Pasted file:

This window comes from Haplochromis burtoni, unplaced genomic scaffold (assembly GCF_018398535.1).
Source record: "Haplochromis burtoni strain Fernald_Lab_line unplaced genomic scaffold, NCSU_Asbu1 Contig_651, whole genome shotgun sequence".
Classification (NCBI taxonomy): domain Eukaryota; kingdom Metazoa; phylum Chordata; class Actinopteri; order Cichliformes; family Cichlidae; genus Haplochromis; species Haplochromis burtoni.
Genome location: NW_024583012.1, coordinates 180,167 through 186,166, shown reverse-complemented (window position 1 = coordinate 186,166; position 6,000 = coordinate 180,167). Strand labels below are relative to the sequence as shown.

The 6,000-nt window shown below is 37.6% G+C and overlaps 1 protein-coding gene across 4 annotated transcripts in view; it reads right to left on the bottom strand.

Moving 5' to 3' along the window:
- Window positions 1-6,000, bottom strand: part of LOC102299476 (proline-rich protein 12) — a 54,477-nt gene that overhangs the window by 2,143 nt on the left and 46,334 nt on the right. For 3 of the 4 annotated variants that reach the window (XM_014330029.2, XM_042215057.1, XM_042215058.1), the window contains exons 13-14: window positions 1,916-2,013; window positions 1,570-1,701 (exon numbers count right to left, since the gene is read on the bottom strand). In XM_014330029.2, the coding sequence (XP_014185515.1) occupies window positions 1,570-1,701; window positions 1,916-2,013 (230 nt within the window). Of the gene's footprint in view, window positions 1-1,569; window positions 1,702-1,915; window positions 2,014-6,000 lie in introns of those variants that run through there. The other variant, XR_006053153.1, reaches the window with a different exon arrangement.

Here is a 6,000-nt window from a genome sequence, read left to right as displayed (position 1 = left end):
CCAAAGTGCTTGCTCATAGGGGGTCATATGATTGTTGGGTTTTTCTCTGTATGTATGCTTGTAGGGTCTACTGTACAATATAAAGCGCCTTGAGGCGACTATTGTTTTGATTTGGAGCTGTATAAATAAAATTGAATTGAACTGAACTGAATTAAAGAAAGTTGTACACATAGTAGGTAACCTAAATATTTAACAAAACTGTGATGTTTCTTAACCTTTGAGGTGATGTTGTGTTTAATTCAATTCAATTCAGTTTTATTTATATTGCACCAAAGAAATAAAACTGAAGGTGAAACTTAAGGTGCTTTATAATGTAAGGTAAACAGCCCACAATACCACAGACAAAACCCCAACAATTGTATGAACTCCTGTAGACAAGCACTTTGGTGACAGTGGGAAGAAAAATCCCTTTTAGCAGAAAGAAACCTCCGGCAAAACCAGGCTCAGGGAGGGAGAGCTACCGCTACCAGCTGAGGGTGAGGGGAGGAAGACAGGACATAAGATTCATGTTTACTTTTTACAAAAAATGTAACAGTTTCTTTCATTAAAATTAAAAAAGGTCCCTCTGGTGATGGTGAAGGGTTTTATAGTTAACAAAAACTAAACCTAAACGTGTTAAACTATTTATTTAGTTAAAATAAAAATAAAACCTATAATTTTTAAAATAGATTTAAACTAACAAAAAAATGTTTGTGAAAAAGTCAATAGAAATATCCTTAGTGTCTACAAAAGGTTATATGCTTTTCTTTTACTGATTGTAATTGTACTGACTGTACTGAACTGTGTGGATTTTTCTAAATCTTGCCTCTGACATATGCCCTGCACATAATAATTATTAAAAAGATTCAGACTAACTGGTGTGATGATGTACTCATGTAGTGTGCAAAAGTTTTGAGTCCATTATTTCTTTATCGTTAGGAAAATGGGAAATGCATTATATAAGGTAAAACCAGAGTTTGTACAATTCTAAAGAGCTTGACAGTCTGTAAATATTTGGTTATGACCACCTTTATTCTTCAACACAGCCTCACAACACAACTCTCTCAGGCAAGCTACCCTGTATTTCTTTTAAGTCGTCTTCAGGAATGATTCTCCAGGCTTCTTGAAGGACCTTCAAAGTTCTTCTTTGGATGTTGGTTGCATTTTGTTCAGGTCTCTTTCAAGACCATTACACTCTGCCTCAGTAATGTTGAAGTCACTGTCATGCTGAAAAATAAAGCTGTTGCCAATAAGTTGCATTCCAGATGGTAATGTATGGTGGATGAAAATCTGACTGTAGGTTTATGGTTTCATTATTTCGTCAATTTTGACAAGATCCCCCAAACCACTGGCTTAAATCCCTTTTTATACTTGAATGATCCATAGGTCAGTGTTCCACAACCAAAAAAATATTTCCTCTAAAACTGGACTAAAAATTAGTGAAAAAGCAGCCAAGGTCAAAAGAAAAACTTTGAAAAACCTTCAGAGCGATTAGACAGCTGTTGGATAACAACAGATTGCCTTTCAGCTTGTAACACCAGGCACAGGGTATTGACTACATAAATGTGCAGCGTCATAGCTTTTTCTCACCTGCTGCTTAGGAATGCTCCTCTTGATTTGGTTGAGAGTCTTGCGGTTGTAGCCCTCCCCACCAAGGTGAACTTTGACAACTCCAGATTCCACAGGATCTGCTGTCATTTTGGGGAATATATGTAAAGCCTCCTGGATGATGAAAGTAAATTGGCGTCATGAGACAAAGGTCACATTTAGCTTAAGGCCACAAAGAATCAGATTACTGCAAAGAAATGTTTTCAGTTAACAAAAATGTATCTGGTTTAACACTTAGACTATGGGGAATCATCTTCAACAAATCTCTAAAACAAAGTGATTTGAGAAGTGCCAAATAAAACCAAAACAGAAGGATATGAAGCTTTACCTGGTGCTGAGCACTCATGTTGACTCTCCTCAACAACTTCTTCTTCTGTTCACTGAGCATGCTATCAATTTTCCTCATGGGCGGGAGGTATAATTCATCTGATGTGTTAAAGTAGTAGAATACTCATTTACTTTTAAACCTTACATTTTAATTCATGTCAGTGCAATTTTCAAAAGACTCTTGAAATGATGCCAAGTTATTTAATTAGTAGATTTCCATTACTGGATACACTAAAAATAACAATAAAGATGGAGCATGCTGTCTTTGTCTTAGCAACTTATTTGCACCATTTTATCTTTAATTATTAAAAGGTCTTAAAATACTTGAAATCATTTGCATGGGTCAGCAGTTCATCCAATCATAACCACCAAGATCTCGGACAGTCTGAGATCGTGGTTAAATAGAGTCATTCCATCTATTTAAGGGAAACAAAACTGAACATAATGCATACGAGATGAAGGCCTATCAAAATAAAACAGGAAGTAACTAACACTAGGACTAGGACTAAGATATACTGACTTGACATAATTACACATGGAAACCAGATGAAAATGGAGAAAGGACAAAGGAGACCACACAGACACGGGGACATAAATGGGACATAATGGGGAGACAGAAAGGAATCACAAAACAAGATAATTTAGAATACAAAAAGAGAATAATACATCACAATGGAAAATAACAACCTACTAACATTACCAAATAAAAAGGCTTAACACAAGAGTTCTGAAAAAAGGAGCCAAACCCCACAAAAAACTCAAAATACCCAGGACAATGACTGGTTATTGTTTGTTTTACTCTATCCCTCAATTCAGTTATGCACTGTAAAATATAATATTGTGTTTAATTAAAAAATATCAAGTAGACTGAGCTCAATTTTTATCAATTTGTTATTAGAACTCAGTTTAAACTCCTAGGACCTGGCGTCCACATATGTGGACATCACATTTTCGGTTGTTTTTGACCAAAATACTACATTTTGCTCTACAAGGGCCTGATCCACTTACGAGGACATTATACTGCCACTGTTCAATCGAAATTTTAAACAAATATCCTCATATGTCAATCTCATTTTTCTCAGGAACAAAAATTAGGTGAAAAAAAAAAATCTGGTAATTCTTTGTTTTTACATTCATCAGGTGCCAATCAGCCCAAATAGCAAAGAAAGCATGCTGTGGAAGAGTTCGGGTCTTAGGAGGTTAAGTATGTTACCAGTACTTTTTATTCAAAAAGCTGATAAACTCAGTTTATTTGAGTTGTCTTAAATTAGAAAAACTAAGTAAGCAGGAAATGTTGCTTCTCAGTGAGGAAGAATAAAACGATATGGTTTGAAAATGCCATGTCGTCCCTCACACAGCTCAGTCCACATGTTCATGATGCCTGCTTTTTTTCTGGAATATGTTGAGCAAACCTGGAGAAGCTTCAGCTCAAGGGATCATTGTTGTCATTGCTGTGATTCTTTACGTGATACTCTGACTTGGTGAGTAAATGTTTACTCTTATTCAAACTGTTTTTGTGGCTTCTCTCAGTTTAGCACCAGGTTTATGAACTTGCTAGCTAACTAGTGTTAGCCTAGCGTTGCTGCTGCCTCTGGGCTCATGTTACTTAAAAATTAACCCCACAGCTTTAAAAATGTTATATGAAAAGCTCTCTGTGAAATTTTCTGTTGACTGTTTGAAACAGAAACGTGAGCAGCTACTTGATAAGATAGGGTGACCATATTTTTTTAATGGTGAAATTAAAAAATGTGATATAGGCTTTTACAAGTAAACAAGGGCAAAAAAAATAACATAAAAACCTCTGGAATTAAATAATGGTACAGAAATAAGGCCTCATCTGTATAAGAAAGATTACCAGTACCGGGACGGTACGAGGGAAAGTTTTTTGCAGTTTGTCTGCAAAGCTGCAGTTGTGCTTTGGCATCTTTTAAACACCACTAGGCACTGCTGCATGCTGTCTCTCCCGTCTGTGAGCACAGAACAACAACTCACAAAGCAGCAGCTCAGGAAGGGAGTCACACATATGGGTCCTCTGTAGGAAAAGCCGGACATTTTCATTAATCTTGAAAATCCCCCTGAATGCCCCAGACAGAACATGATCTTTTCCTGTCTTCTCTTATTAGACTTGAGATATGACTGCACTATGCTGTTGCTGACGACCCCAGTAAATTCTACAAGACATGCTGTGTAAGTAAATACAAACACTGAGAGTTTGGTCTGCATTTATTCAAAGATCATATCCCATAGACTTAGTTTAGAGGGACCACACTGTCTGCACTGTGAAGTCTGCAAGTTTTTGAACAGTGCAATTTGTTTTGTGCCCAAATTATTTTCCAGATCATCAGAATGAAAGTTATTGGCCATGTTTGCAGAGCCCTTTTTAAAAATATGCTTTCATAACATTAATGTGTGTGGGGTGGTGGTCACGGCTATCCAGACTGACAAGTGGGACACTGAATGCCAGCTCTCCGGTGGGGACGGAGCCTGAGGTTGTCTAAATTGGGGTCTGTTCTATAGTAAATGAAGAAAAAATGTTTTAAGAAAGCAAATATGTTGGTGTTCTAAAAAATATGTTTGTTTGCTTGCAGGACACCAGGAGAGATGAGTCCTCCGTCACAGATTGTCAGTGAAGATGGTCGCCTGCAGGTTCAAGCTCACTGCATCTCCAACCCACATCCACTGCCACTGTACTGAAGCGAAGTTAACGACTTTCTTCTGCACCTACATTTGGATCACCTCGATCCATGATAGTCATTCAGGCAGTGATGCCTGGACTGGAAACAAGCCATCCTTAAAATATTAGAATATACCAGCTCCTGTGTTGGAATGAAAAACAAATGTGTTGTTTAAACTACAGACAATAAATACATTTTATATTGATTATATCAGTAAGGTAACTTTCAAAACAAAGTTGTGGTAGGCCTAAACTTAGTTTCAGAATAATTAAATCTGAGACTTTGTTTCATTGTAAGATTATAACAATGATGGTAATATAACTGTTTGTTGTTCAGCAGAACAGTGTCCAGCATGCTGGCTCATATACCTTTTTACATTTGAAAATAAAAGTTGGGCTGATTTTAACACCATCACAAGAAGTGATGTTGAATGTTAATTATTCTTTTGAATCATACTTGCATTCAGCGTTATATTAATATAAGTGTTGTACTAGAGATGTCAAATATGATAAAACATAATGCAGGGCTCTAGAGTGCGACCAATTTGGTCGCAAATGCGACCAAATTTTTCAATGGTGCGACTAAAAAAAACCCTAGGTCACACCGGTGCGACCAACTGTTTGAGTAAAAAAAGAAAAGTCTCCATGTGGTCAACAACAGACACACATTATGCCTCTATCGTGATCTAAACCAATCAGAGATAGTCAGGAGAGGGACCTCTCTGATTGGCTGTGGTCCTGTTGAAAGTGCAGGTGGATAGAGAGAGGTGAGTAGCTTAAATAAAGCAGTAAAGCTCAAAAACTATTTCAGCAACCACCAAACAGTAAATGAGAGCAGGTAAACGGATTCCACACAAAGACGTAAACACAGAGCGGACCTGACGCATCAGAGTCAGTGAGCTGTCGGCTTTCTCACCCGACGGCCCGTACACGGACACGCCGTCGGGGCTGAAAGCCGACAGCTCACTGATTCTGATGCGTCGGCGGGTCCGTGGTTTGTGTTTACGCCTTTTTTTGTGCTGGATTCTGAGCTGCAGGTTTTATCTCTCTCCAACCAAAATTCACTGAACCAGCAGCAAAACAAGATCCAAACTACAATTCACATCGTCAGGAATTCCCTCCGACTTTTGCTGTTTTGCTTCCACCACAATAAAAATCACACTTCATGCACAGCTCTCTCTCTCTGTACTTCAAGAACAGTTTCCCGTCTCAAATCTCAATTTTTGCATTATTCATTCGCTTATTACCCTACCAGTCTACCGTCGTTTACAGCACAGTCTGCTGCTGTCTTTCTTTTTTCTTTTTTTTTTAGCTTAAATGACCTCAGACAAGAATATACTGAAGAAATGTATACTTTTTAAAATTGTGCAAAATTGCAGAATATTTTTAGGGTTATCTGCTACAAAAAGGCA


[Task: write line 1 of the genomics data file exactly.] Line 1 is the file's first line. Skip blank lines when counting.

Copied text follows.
This window comes from Haplochromis burtoni, unplaced genomic scaffold (assembly GCF_018398535.1).